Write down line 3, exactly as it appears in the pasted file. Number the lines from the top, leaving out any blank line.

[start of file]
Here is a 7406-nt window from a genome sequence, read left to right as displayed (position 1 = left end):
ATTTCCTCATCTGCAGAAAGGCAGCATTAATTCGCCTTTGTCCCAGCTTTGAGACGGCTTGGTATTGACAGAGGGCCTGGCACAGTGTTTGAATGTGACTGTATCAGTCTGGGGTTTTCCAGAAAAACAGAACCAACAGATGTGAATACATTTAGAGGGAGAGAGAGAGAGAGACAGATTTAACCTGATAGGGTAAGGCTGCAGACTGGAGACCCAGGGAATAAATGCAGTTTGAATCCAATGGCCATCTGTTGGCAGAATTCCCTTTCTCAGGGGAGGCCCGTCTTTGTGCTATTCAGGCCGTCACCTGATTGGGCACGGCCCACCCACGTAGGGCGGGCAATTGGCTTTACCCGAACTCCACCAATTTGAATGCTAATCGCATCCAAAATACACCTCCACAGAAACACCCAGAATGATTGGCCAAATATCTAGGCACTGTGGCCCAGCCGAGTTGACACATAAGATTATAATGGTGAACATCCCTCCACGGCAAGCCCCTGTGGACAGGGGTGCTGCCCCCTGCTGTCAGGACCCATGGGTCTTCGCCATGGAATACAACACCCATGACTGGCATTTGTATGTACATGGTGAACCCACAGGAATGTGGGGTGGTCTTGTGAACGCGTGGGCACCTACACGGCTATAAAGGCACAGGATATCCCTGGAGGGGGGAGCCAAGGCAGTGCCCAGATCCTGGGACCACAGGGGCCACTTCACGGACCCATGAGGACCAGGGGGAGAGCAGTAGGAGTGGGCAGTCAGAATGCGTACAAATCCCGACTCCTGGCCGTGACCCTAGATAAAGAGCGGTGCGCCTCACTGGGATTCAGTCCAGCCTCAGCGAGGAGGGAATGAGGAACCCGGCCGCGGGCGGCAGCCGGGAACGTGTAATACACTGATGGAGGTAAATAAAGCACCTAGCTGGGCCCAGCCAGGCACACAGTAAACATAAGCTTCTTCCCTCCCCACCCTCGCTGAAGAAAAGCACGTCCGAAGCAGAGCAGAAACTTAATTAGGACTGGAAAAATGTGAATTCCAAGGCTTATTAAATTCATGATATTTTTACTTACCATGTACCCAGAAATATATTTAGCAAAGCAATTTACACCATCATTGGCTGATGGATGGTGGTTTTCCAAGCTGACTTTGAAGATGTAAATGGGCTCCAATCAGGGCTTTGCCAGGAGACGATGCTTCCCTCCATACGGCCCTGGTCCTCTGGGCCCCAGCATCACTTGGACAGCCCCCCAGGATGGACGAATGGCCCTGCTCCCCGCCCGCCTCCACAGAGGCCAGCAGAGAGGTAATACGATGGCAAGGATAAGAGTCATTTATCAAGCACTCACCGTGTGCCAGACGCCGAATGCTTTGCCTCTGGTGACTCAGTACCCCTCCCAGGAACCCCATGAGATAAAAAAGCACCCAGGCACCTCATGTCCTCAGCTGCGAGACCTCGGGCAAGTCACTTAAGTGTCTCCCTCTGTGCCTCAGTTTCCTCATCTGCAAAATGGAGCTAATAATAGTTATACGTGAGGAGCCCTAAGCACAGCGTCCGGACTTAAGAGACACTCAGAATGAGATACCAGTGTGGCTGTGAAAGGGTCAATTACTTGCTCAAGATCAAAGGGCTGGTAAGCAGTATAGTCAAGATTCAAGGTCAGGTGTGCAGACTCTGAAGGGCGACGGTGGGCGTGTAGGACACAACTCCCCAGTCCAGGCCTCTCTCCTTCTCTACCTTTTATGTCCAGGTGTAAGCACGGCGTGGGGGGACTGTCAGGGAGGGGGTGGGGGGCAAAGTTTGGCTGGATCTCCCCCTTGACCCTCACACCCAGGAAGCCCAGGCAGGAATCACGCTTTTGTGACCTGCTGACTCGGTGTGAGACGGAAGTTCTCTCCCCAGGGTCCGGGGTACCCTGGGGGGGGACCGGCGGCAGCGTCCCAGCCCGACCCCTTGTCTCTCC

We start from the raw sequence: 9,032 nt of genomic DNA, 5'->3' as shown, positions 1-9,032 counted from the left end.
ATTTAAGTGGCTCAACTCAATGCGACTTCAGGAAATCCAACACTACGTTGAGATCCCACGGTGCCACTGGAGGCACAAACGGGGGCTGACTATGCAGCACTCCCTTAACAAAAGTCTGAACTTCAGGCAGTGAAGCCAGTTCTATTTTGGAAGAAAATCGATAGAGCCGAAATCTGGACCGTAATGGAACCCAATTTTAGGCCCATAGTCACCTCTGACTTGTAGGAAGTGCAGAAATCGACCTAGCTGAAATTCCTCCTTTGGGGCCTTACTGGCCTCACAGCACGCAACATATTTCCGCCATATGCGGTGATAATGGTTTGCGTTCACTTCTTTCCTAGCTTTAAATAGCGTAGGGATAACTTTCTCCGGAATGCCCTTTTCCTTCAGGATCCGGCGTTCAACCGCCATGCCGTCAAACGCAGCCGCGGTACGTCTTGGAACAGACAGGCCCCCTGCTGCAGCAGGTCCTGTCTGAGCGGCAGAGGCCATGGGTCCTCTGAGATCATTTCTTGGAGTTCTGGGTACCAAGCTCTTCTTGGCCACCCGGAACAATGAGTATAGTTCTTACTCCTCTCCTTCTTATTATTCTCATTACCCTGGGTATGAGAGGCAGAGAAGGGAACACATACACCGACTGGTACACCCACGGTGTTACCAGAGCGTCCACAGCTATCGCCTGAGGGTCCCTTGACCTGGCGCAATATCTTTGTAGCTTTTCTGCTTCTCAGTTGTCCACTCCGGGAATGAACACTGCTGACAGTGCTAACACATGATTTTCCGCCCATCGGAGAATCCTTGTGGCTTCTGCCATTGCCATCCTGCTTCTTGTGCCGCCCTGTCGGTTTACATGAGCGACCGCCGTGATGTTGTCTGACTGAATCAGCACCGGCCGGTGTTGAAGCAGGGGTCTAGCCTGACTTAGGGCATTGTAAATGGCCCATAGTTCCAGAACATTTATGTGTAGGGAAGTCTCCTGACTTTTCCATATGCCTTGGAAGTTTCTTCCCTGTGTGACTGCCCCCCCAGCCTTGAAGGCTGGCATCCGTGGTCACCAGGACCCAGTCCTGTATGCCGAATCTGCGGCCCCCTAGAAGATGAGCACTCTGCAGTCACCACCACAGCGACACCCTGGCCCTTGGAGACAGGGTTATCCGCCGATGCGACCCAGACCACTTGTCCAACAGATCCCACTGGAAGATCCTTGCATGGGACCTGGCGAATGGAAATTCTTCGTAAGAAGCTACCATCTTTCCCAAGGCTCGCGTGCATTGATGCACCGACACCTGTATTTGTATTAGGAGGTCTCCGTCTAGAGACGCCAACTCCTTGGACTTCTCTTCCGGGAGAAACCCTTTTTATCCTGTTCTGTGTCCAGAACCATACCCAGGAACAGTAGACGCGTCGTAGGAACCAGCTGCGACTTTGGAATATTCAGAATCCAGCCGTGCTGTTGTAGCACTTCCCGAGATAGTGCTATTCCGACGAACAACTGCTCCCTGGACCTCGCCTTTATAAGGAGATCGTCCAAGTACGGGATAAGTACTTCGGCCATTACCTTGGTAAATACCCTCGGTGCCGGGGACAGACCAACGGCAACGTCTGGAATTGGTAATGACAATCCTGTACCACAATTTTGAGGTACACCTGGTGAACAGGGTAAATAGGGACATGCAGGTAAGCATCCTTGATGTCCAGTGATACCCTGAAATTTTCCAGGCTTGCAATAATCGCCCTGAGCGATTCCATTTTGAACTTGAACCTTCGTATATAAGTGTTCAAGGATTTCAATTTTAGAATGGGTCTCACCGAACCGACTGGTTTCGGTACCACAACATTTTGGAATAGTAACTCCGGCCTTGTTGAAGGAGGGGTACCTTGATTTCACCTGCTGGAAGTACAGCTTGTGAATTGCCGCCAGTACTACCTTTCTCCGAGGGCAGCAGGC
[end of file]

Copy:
We start from the raw sequence: 9,032 nt of genomic DNA, 5'->3' as shown, positions 1-9,032 counted from the left end.